Party Activists Must Object to the Automatic-Endorsement of Incumbents to Prevent This.
California Democrats have a big problem. Two sitting Assemblymembers, Raúl Bocanegra and Matt Dababneh, resigned after they were accused of sexually harassing and committing other improprieties against women. But these two are the tip of the iceberg. According to rumors circulating within party activists and legislators, the Los Angeles Times has a list of twelve legislators with credible complaints of sexual harassment against them. Two of those legislators are said to be Republicans, which leaves ten Democrats. One of the Democratic legislators included in the list I was given, Sebastian Ridley-Thomas, recently resigned citing health reasons. Another, Senator Tony Mendoza, has been publicly accused of luring a 19 year old intern to his hotel room and giving her alcohol, and inviting a potential employee to his apartment to “review her and other resumes” and then firing the staffers that reported this. Mendoza has taken a forced leave of absence, but he is still running for re-election and seeking the Democratic endorsement. He has been calling party delegates to demand they support him.
Chances are both Mendoza, and the other six still publicly unnamed Democrats supposedly in the list of accused sexual harassers – some of whom may even be rapists -, will receive the California Democratic Party’s endorsement. That’s because of recently passed rules that make it almost automatic for incumbent Democrats to get the Party’s endorsement and impossible to challenge them once they are placed in the consent calendar. In trying to protect its incumbents, the California Democratic Party is taking the risk of being known as the Party that endorses sexual harassment.
As the rules stand, an incumbent Congressmember, Assemblymember or State Senator will be automatically placed in the Party’s endorsement consent calendar, unless 20% of the voters at a pre-endorsement conference file an objection by January 17th. These voters are mostly composed of party delegates , county central committee members living in the district and representatives from democratic clubs based in the district. Incumbents themselves are delegates and they get to appoint another 5 or 6 delegates, depending on the office. Incumbents also often endorse and fund slates of candidates for elected delegate and central committee spots, thus controlling a considerable percentage of the votes at pre-endorsement conferences. Even when incumbents do not control voters, it’s very difficult for Democratic Party activists to sign a formal objection like it’s required. The incumbents are still in office and will be for at least another year, and they could easily retaliate by voting against bills activists support or sabotaging the activists’ incipient political careers. Fears of retaliation run rampant within the Democratic Party and with good reason.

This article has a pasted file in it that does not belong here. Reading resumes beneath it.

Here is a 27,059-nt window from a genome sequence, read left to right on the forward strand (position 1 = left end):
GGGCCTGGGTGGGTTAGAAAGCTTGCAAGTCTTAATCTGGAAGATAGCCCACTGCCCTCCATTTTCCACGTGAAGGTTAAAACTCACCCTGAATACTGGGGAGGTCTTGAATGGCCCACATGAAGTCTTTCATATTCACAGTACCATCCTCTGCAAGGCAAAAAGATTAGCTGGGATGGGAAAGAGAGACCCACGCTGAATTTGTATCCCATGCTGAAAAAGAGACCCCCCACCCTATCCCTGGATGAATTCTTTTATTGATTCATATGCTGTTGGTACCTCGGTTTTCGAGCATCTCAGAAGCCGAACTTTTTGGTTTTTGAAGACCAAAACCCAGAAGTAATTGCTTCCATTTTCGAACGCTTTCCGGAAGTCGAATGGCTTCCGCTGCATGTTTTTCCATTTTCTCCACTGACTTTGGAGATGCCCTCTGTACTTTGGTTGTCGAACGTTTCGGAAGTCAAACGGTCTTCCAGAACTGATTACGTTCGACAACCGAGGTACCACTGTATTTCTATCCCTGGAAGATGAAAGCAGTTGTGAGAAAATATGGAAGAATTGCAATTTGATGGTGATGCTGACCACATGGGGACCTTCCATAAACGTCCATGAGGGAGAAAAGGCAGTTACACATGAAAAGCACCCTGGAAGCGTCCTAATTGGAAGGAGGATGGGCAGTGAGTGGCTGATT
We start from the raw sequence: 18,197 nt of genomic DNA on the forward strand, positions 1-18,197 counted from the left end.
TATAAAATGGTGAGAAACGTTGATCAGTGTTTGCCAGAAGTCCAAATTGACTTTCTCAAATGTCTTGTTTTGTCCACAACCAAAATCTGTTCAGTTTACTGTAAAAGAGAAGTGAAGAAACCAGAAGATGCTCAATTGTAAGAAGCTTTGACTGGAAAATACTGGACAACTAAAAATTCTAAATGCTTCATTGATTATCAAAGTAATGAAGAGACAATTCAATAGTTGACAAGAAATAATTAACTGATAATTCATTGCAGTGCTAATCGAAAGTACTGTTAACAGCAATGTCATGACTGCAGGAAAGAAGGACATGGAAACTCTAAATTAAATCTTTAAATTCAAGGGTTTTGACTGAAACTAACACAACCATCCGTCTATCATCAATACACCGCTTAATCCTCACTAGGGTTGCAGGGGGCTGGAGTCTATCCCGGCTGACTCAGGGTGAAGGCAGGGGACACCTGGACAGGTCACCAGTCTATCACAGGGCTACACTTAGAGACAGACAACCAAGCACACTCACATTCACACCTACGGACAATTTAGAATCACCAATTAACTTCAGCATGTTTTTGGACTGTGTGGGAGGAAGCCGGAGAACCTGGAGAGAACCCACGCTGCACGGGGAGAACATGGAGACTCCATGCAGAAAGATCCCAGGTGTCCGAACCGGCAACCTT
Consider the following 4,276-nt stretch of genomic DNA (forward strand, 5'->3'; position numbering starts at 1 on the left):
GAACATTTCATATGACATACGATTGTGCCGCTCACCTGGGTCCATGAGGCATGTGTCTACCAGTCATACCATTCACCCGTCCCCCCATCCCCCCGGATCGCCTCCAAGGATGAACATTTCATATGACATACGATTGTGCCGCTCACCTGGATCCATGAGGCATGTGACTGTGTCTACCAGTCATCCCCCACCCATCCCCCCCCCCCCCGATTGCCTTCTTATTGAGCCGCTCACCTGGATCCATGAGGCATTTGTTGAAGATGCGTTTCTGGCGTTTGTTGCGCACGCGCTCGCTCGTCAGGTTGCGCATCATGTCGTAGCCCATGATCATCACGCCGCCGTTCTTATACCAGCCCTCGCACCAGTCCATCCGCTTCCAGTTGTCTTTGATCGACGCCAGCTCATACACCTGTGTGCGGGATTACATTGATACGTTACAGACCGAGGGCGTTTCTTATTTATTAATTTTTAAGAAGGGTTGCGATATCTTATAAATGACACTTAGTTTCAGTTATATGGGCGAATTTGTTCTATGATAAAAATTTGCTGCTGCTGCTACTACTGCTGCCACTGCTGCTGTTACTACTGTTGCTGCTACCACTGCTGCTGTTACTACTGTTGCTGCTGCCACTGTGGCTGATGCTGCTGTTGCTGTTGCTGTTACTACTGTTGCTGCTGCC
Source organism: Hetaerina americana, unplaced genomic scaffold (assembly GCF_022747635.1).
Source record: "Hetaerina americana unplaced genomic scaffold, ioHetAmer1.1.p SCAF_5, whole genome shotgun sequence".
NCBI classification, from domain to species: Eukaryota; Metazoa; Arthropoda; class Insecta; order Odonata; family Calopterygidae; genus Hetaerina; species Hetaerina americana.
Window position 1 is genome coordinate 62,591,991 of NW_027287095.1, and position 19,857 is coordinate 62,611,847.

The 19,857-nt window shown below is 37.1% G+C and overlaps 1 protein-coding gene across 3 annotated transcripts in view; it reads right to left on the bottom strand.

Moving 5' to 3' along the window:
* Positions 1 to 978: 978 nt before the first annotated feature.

Still, if the California Democratic Party is going to retain any dignity and credibility for the 2018 elections, Party members must put those fears aside and file objections against incumbents. They must do it in the case of Tony Mendoza, but they must also do it at the very least against all the incumbents rumored to be in the list – and perhaps against all incumbents altogether as an insurance against any abhorrent information about them that may appear between now and the Convention in late February. Challenging an incumbent does not mean that the incumbents will not get the party’s endorsement – rather, it means that there will be opportunities to remove them from the endorsement consent calendar in the future, if negative information comes to light. But if they are not challenged now, they cannot be removed later if that occurs.
There are, of course, other reasons to challenge incumbents. It is healthy in any democracy to have representatives periodically have to make their case for re-election and endorsement before the voters. Just as we don’t automatically elect incumbents to their next terms, we shouldn’t automatically endorse them either.
I therefore urge my fellow delegates, central committee members and club reps throughout the state, to file objections to the automatic endorsement of incumbent legislators in their districts.
If this is not done, and any sexual harasser makes it to the consent calendar without the possibility of being removed – then CDP delegates will only have one choice to prevent sexual harassers from receiving the Party’s endorsement and making the CDP the party that endorses sexual harassment: to vote down the whole consent calendar. There will be no possibility to vote on the individual endorsements of Democratic candidates in the consent calendar – they must all be approved together. The consent calendar will includes all the Democratic Assemblymembers, State Senators and Congressmembers that have been recommended for the endorsement – up to over 180 candidates. It seems, on its face, unfair to punish so many good Democrats by denying them the party’s endorsement simply because it’d be the only way to deny it to sexual harassers. But if it’s a choice between that and endorsing sexual harassers, I believe we should vote to not endorse anyone. Let’s hope we don’t have to make that choice.